Acting swiftly and apparently without a smile, Vatican officials yesterday reportedly detained actor Don Novello for appearing in the land of papal infallibility in his "Saturday Night Live" role as the Rev. Guido Sarducci.

To be more specific, when detained, Novello was clad parlty as a priest -- impersonating a man of the cloth -- according to his photographer and sidekick, Paul Solomon. Such impersonations are not smiled upon in the pope's backyard.

Last night it was not immediately clear what the Swiss guards at the Vatican thought they had on their hands: a clerical imposter or a nut case. Novello was said to be wearing a priestly black cape, as well as pink glasses and cowboy boots, not to mention a spaghetti plate as a hat.

And so they took him into custody, questioned him for several hours, and then turned him over to Rome police officials.

Anyone who has ever received a traffic ticket in Rome knows what a wonderful experience that could be. In the typically leisurely manner of official Italy, Novello was released after 6 1/2 hours.

Solomon told the Associated Press that Novello was standing in front of the offices of L'Osservatore Romano, the official Vatican newspaper, having his picture snapped, when, to his wonderment, the Swiss guards took Novello into custody. Apparently they did not know that for years Novello played the role of gossip columnist for the newspaper on "Saturday Night Live."

According to Solomon, Novello was also accused of taking unauthorized photographs, which is against the law in Vatican City -- although usually tolerated in the case of tourists.

Novello was in Italy reporting a piece called "Father Sarducci's Rome" for Attenzione, a monthly magazine published here for Italian Americans.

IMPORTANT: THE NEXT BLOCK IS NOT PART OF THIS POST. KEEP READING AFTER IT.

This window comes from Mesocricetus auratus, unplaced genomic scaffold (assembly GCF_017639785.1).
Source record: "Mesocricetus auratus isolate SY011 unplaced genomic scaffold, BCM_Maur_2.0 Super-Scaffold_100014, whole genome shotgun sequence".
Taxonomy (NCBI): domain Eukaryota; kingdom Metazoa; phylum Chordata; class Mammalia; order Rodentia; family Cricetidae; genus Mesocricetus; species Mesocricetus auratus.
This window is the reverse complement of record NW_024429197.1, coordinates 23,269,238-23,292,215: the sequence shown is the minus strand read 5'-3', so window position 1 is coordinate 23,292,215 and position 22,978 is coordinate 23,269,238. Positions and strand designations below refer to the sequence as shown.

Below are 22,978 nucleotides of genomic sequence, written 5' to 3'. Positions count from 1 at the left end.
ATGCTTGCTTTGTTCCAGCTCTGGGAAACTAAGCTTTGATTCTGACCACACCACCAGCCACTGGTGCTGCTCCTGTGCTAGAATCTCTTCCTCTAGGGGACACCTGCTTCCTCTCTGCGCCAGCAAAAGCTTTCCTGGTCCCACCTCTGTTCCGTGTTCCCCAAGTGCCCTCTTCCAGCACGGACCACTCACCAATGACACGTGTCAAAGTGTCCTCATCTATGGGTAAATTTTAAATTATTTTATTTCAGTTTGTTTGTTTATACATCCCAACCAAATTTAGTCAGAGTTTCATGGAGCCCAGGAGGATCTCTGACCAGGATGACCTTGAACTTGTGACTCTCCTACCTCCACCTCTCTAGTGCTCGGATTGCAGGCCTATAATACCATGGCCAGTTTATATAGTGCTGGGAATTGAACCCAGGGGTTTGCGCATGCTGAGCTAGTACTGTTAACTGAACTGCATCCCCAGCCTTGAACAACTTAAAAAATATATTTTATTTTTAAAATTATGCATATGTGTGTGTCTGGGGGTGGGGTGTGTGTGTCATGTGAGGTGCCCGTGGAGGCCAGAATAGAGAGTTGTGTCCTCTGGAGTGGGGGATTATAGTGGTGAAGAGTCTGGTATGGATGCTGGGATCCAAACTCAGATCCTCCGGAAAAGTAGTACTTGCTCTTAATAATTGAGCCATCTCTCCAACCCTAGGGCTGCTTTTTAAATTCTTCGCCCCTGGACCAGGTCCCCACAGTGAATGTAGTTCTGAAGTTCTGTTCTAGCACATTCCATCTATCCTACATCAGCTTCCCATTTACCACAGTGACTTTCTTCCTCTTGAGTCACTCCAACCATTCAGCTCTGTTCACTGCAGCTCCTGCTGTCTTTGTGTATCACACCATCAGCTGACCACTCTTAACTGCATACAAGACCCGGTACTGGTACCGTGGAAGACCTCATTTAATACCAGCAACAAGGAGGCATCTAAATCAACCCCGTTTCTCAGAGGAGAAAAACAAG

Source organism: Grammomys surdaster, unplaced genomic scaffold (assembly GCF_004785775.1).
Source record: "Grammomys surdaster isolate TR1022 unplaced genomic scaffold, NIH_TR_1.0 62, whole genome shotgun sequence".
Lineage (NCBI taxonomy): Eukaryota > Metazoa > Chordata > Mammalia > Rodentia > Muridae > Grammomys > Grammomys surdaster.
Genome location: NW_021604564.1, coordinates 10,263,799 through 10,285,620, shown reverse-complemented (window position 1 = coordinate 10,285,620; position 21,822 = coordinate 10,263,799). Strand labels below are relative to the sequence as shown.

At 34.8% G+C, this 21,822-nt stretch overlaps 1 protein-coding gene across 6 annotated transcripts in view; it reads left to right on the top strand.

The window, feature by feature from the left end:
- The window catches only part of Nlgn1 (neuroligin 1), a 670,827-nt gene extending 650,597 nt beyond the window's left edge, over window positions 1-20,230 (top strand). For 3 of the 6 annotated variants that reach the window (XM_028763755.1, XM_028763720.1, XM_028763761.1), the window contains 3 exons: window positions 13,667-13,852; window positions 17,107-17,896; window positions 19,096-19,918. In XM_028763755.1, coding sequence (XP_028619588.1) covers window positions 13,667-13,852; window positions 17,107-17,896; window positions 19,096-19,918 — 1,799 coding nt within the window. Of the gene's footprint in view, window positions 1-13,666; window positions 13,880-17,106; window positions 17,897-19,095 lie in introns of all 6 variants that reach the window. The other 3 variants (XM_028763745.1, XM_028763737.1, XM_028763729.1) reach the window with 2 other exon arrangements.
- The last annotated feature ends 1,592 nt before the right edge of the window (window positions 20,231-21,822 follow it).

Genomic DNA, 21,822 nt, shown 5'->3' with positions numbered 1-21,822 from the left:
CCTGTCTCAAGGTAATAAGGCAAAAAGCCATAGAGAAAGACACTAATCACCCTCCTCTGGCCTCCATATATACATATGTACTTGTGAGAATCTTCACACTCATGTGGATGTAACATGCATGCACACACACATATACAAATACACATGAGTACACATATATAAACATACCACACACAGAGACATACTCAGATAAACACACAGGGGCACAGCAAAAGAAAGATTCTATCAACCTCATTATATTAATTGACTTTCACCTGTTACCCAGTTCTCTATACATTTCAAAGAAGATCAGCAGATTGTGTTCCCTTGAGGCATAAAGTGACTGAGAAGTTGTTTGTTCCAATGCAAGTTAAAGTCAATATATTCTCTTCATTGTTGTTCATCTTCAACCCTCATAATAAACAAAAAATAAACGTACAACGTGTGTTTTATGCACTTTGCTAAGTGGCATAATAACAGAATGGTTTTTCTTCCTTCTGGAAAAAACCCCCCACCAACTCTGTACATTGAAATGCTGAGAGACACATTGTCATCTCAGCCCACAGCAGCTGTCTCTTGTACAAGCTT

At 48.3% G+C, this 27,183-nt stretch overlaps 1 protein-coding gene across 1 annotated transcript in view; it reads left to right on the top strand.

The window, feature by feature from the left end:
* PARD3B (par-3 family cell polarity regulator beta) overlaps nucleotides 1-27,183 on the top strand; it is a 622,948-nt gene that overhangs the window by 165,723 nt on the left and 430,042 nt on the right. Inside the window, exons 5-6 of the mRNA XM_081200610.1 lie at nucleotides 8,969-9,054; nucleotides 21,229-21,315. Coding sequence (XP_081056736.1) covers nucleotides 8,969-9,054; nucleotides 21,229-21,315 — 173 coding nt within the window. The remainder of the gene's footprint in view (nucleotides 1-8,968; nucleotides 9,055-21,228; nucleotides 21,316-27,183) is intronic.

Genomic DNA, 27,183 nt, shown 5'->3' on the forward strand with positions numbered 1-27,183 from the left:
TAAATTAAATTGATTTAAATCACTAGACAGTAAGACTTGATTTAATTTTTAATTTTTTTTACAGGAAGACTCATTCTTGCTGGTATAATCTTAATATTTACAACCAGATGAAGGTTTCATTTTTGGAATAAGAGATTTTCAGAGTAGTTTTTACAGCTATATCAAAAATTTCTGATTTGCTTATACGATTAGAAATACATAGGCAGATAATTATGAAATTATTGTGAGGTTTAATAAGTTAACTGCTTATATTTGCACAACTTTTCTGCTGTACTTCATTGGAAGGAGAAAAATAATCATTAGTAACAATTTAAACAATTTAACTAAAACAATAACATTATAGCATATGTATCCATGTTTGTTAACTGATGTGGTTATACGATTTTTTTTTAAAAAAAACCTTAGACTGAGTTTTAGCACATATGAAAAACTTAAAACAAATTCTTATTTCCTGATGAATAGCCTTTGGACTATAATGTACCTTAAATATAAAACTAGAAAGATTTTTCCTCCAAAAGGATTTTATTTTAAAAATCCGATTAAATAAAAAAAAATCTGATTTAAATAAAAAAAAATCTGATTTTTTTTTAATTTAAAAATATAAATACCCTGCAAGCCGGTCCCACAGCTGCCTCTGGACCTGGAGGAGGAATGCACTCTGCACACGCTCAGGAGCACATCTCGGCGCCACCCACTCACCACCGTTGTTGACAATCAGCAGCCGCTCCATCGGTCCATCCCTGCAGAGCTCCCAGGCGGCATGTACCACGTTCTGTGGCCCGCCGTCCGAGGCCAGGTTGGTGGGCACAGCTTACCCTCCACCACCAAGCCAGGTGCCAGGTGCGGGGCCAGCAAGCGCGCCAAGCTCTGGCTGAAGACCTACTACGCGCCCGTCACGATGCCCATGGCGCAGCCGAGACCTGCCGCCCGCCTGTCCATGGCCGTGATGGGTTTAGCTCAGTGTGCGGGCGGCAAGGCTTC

"We had no idea we were doing anything that was forbidden," Solomon said. "We told them we were not trying to pass him off as any priest or anything, it's just that's his schtick."

The mind boggles at the idea of translating schtick into Italian. Neigher Vatican nor Rome police would comment on Solomon's report on the incident.

Novello, quite possibly America's most laughed-at clerical impostor, created on "Saturday Night Live" a successor to Lenny Bruce's infamous parody of a priest. Novello would joke about the outrageous appearance of nuns' habits, relics of the True Cross, the Baltimore Catechism (a concise compendium of Catholic dogma), "The Last Brunch" and the problems of confirming clerical gossip for the column he supposedly wrote at the Vatican newspaper. His humor became so well known that journalists would often call Novello to comment -- in is Sarducci role -- on matters concerning the pope and Catholicism.

After leaving "Saturday Night Live," Novello covered the U.S. visit of the pope for Rolling Stone. He has also published a collection of wacko correspondence called the "Lazlo Letters" documenting interchanges between Novello and various public and private leaders.